The impact of EU legislation at the sub-national level

Panel 11: The impact of EU legislation at the sub-national level

Chaired by: dr. Barbara Brink (RUG), dr. Pieter Zwaan (RU), Prof. Dr. Herwig Reynaert (University of Gent) ; ;

In the run up to the local elections in March 2014, the Dutch Council for Public Administration (Rob) published the report "Connected with Europe" to draw attention to the European dimension of Dutch sub-national governance and the importance of the EU for functioning of the local authorities. Europe remains a blind spot for many municipalities, even though a large part of European legislation is now being implemented at the sub- national level (cf. Van Bever, Reynaert and Steyvers, 2011, 16; Donner 2011). Even though the importance of the EU is acknowledged within the academic literature, this theme receives relative little attention.

The aim of this panel is to shed light on the impact of EU legislation at sub-national level. This relation cannot be studied without taking into account the state structure. The way, and the extent to which, EU legislation impacts sub-national authorities (SNA’s) depends on their constitutional position and the division of powers between national and sub-national government (Jeffrey 2000, 3).

We invite papers that address this relationship either from what could be termed a perspective of co- governance or of autonomy - to use two classical principles to characterize the position of sub-national governments in the Netherlands.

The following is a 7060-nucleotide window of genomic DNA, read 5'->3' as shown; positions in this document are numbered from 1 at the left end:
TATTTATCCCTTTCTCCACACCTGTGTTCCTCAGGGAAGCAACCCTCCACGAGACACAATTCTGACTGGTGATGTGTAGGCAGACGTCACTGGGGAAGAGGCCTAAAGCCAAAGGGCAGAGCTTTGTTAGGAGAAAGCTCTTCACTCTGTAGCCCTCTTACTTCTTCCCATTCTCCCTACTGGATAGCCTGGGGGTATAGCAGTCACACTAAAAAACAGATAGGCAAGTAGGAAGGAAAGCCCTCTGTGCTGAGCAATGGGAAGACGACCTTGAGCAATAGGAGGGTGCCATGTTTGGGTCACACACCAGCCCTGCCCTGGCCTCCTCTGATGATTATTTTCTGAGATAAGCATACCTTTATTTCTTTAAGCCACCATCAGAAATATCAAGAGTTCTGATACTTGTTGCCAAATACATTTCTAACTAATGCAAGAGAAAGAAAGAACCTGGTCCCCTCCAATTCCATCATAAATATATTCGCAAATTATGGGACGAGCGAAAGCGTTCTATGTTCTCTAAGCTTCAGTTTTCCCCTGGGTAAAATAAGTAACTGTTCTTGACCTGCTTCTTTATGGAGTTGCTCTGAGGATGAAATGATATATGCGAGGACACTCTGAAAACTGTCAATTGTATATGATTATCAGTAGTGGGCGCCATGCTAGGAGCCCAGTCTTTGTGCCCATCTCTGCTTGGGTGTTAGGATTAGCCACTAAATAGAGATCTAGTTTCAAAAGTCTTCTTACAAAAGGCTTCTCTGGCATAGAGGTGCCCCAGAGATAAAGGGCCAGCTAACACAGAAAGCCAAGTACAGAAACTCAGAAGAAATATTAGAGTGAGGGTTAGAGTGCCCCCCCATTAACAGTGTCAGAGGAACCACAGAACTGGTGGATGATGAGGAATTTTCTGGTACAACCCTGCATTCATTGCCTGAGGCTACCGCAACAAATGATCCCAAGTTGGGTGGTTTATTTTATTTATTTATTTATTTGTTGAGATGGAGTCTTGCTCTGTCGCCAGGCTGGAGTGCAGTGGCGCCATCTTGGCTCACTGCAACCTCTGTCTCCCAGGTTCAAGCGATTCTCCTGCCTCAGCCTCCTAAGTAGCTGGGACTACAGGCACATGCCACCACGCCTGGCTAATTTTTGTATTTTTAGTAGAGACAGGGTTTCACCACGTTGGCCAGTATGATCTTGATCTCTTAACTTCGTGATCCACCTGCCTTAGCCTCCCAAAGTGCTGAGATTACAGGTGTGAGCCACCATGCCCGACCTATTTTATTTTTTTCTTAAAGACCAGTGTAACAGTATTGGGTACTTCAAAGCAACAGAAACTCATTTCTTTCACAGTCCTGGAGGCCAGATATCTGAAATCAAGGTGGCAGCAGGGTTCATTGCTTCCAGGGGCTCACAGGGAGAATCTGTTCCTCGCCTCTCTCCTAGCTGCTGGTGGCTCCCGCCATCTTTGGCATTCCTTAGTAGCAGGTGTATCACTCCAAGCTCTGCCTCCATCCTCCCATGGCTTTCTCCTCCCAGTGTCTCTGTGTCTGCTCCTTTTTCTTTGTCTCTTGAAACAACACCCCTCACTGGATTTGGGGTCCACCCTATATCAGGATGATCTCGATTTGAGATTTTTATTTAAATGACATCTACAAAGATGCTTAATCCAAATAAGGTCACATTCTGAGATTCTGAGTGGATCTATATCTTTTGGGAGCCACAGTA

From a co-governance perspective we aim to shed light on the implementation and enforcement of European legislation by SNA’s, such as provinces, municipalities, water boards or regional implementing agencies (e.g. RUD’s). The importance of the implementation phase is well recognized in literature (Knill, 2006; Bache and Jordan, 2006; Sverdrup 2007). Turning to the sub-national level can shed light on the practical implementation of EU legislation, an aspect that is addressed in a very limited way so far. This may involve specific EU legislation, such as environmental legislation or specific criteria which are related to European funds (De Rooij 2003).

EU legislation yet, does not only increase the co-governance tasks of SNA’s; it can also affect their autonomy. Although the direct effect of the EU on state-structures is limited, it can enable or restrain dependencies within states. Especially horizontal legislation such as public procurement or state aid rules can limit sub-national room for maneuver. However, there is also an indication that the EU provides local and regional authorities

opportunities to participate in programmes, etc. (see for example Marshall 2005). Fleurke en Willemse 2007 developed a detailed framework to demonstrate these constraining and enhancing effects of EU legislation on the autonomy of municipalities.

For this panel we invite papers that address the question of:

- How (successful) SNA’s implement EU guidelines or legislation?; or

- How EU legislation affects the autonomy of SNA’s and how they respond to this?

We call for both empirical as well as conceptual/theoretical papers on this theme. We especially welcome papers that take into account the recent and upcoming decentralization of tasks to the sub-national level.